Shelby County’s shining star
Published 12:00 am Tuesday, December 17, 2002
It’s Christmas time again and my mind wonders back to the sound of Christmas carols, the smell of hot apple cider from the cafeteria, leaves falling on cobblestone streets and the quiet ambiance I knew in my first years in Shelby County.
Those first four years were spent at the University of Montevallo &045; a place where you can find peace and get a taste of small town campus life that is unparalleled by any in the country.
It’s a public four-year liberal arts college, which makes it a one-of-a-kind in Alabama and a rarity even in the United States.
Its uniqueness truly makes it Shelby County’s shining star.
It was at the University of Montevallo that I fully discovered the leadership skills that have brought me where I am today.
As College Night Leader (the oldest college tradition in the United States), an officer in the Student Government Association, my honor society and social sorority, I developed strong leadership skills that have provided me with a rich life experience.
I also developed close personal relationships with professors that continue now, some 20 years later.
I visited in their homes, attended functions with them and was challenged and provoked to thought by some who remain liberal in their opinions.
Mind you, I never gave in and remain a true conservative, but I earned the right to believe what I believe in because I was challenged to defend it. They taught me that and I am grateful.
People often ask, &uot;Are leaders born or made?&uot;
I believe it takes a little of both, but we are born with a predisposition to be a leader.
To believe that is to believe that we must constantly place ourselves in environments and situations where that predisposition can be challenged and grow to reach its fullest potential.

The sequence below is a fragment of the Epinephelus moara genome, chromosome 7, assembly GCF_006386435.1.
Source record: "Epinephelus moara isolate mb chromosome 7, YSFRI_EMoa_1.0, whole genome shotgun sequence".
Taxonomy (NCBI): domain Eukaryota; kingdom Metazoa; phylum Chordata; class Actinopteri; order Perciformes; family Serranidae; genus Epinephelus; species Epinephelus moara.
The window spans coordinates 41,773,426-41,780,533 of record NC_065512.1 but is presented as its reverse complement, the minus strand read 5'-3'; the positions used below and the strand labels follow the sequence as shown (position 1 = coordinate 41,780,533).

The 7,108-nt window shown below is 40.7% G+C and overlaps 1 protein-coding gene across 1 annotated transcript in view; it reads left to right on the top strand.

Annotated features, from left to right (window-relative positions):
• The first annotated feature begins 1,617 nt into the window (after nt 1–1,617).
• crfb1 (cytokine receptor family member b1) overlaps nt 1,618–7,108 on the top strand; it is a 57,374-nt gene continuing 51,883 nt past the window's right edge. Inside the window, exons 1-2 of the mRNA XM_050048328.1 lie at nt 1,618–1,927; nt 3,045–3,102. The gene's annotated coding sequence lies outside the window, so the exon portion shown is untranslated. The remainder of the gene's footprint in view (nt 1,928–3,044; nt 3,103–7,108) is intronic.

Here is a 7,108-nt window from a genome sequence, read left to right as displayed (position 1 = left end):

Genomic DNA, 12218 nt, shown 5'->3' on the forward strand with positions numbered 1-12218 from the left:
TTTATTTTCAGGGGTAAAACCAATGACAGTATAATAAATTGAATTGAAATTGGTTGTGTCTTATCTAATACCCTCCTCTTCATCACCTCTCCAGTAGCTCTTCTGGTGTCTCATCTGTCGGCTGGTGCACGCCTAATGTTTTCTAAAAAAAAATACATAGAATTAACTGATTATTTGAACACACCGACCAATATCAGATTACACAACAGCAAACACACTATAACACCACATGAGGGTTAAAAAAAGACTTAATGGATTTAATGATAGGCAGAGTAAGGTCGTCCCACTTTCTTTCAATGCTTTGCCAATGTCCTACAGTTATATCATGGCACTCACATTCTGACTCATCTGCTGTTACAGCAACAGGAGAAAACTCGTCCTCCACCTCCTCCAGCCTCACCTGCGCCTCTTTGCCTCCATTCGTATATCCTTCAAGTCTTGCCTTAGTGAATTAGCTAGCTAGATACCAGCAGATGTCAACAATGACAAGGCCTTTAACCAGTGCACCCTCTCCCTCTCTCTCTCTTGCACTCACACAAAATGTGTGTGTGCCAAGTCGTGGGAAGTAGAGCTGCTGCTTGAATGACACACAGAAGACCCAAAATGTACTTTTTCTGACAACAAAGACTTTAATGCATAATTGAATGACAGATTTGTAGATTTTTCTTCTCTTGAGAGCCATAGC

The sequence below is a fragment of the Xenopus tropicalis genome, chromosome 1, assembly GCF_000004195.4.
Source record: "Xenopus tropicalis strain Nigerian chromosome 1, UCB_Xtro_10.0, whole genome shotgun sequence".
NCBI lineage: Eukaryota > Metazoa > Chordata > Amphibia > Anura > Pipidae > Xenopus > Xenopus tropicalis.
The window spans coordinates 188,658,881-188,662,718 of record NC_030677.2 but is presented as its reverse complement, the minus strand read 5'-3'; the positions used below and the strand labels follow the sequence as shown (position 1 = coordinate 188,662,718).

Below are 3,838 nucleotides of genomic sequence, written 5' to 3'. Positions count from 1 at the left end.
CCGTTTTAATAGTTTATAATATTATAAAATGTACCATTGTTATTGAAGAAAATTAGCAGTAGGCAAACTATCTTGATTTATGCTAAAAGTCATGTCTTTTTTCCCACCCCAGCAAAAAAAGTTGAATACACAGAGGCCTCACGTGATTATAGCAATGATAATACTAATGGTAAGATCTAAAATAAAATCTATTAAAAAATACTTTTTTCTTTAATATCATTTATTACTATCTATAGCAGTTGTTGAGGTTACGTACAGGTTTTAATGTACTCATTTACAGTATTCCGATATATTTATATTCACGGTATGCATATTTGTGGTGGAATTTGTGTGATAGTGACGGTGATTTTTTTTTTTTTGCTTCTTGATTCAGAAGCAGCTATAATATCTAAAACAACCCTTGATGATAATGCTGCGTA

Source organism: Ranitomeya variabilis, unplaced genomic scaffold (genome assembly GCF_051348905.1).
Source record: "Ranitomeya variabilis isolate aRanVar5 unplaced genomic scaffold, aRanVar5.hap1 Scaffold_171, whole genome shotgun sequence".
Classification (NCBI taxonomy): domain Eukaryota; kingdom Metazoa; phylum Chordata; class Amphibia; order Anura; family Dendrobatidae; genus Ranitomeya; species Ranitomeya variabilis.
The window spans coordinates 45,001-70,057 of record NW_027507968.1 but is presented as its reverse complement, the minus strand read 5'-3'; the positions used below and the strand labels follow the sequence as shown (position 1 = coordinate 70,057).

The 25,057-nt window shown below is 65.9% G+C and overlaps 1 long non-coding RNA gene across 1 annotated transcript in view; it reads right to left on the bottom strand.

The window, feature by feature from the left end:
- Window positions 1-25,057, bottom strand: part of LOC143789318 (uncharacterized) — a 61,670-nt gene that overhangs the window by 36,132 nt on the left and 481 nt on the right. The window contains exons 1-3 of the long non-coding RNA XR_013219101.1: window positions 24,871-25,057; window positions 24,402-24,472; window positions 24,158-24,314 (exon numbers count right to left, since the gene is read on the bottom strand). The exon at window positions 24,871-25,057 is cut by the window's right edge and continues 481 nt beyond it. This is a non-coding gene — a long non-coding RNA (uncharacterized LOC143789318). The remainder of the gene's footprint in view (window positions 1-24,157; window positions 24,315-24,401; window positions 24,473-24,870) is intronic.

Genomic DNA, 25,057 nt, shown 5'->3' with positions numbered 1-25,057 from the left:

The University of Montevallo was such a place for me. It helped me realize potential I never knew I had.
It presented me with opportunities I wouldn’t have had otherwise at any other university.
Since college graduation in 1984, I have utilized the education I received through many positive facets of our society.
I have worked with children’s charities, owned and operated my own business and have served on the executive staffs of both a governor and a lieutenant governor.
More importantly, I have become a wife and a mother, two of the hardest but most rewarding jobs I’ve ever had.
Now, the people of this state have given me the privilege of serving them as the next state auditor of Alabama. I am humbled and honored.
Many things bring us to where we are at certain points in our lives.
I am grateful that I had the University of Montevallo to help guide me here and to bring me to Shelby County, a place that I now call home.
Truly, the University of Montevallo is Shelby County’s shining star and one that I’m glad I followed